After hurricane Charley peeled off roofs like a can opener, Beverly Gill's home in Punta Gorda was both flooded and powerless. Suddenly, the simplest parts of her daily routine - such as bathing - were formidable challenges.
"Now I get so excited about the little things," says the schoolteacher, who has resorted to showers without hot water. "An ice-cold shower used to sound awful, but now it sounds so cool."
As Florida residents battle to recover from three powerful hurricanes in one month, they find hurdles - many unexpected - that are testing their grit and wits. Although people across the state had braced for disruption as well as destruction, millions have now realized that they couldn't fully envision the storms' aftereffects. In many cases, that has meant living without things that most 21st-century humans consider necessities, such as a shower, flushing toilet, and an air conditioner on a sultry 95-degree day.
It has also meant running into challenges that are seemingly far removed from the hurricane paths - such as high prices on some items at the grocery store and a revised school calendar for many students.
Indeed, Florida's educational system has already felt a big impact from the hurricanes. Because schools are often used as hurricane shelters, many closed days before a hurricane struck. That's even in areas where hurricane winds ultimately didn't hit, such as Tampa. Some school and university closures were so long they seemed like Christmas breaks.
Some schools ended up losing as many as 13 days to Charley, Frances, and Ivan. So now, students and teachers face an extended school year and loss of holidays. One St. Petersburg teacher who enjoyed the time off with her newborn son says, "I don't want to lose a Thanksgiving holiday," which is one of the options that her school board is considering.
Volusia County in central Florida is spreading the makeup time throughout the school year by extending school days by seven minutes and eliminating early-release days.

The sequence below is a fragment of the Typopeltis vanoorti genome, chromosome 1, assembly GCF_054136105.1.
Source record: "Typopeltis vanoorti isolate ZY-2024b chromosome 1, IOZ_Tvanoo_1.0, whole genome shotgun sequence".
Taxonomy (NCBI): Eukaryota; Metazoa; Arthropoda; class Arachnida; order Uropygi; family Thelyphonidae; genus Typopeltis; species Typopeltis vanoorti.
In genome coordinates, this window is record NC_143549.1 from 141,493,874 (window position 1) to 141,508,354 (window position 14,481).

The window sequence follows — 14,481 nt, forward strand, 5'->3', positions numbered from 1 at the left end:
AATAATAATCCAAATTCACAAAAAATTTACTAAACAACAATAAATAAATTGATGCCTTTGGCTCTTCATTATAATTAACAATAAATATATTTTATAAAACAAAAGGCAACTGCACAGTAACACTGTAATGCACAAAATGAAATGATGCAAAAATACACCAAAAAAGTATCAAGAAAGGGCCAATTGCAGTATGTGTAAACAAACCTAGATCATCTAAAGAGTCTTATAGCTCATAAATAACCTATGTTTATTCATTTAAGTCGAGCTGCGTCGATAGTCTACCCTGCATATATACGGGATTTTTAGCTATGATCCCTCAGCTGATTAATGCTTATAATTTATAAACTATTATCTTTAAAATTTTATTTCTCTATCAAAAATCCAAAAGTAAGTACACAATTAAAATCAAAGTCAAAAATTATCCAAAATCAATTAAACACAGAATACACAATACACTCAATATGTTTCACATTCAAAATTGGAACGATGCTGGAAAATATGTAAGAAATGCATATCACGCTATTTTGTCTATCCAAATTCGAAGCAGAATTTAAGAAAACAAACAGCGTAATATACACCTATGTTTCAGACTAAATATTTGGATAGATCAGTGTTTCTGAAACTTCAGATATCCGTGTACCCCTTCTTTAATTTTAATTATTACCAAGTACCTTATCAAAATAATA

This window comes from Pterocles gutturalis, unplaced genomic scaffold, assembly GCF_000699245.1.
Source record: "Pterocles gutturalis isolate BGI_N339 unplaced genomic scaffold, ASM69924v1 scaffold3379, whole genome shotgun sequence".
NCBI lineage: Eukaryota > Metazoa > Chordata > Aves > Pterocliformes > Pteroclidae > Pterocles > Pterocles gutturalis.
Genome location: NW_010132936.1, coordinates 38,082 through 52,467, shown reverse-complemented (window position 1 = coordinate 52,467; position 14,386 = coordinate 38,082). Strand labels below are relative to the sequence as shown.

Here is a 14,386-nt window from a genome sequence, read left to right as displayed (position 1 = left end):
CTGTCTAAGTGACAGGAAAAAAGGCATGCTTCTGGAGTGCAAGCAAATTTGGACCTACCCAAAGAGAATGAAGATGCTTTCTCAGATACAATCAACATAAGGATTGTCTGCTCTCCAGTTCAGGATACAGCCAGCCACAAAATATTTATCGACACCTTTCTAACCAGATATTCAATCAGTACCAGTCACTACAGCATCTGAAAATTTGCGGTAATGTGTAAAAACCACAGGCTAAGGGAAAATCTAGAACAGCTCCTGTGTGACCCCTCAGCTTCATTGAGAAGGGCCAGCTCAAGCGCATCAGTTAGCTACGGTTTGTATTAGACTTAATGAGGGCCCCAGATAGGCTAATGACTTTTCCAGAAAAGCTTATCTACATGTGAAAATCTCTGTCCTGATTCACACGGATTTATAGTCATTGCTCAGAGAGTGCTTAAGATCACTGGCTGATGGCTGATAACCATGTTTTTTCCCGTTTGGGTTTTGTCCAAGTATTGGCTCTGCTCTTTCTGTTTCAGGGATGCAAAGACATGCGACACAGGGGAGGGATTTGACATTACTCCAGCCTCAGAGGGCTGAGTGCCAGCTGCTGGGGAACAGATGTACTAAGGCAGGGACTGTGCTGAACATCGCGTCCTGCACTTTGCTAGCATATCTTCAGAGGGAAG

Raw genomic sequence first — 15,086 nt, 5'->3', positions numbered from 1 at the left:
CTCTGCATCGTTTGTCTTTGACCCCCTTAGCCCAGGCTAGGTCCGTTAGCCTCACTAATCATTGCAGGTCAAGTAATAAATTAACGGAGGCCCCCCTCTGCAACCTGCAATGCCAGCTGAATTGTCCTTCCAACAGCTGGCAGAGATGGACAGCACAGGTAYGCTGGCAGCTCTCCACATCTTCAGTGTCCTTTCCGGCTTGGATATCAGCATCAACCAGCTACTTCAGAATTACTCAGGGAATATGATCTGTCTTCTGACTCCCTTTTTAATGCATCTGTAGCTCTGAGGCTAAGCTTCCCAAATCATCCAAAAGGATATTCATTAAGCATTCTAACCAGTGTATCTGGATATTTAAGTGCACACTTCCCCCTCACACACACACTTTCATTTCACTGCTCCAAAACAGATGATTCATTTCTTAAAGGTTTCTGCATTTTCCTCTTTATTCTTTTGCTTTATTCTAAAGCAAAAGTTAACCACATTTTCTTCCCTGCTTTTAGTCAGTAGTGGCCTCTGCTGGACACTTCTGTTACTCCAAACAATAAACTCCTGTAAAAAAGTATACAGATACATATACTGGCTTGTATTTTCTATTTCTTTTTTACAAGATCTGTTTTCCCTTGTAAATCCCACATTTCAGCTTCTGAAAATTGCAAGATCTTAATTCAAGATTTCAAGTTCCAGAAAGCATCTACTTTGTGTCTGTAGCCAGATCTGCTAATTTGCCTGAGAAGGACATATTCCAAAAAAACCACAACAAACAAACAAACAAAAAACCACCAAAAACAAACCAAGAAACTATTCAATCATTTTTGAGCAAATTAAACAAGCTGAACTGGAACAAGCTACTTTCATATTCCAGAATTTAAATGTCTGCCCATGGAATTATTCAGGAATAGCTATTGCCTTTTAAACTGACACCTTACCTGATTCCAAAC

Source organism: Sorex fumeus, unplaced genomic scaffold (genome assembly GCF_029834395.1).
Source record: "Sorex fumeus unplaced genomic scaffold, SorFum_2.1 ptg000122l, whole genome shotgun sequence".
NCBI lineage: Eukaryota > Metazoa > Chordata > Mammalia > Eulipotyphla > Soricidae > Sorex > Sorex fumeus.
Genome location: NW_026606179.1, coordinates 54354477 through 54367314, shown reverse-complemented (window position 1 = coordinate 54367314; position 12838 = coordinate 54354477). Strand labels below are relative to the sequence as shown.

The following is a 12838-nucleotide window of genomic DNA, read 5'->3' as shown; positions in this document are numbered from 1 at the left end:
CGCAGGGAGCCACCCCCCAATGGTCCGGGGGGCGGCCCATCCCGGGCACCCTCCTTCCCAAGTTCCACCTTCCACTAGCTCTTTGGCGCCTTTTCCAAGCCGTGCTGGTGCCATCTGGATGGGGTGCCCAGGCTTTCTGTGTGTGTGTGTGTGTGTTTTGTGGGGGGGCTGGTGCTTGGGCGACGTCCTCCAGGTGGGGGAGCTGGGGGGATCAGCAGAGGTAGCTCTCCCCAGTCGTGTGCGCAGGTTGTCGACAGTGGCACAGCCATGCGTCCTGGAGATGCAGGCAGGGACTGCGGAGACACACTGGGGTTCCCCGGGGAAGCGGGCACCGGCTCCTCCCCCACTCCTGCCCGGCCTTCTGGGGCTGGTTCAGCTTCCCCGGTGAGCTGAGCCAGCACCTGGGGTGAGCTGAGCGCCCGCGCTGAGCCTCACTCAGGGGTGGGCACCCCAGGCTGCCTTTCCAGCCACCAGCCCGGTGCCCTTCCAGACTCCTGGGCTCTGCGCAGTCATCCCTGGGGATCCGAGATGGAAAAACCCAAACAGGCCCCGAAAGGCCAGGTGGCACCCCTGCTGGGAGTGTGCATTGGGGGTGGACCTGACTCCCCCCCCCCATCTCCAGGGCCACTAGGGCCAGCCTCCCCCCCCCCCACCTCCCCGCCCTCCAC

In addition, Florida teachers are pleading for a reprieve from the state's controversial FCAT exam, upon which Florida schools are graded and funded. Teachers in St. Lucie and Marion counties say they don't have time this school year to prepare students adequately for the crucial test, but the state Department of Education isn't budging.
"We are being flexible and sensitive to the counties affected by the hurricanes, but doing away with our accountability measures we believe would ... send the wrong message to say that student achievement is not going to count this year," said Frances Marine, a spokeswoman for the state Department of Education, told The Palm Beach Post.
The hurricanes have even affected the state's already stressed education budget - oddly enough because of the closure of lottery outlets and convenience and grocery stores during the storms.
Forty percent of Florida Lotto revenue goes toward education, but state lottery sales dropped by $13 million during the month of storms, compared with the same period last year. Florida educators are now faced with finding funds elsewhere.
Such financial effects are being felt in many sectors. Everything from homeowners' association fees and power bills to the cost of grapefruit juice is expected to rise at least temporarily.
In cases such as the seafood industry, the losses are proving to be a double whammy. Fishermen have lost more than a month's revenue, and their inability to fish now because of damaged equipment and facilities threatens to increase the price of Florida seafood, at least temporarily.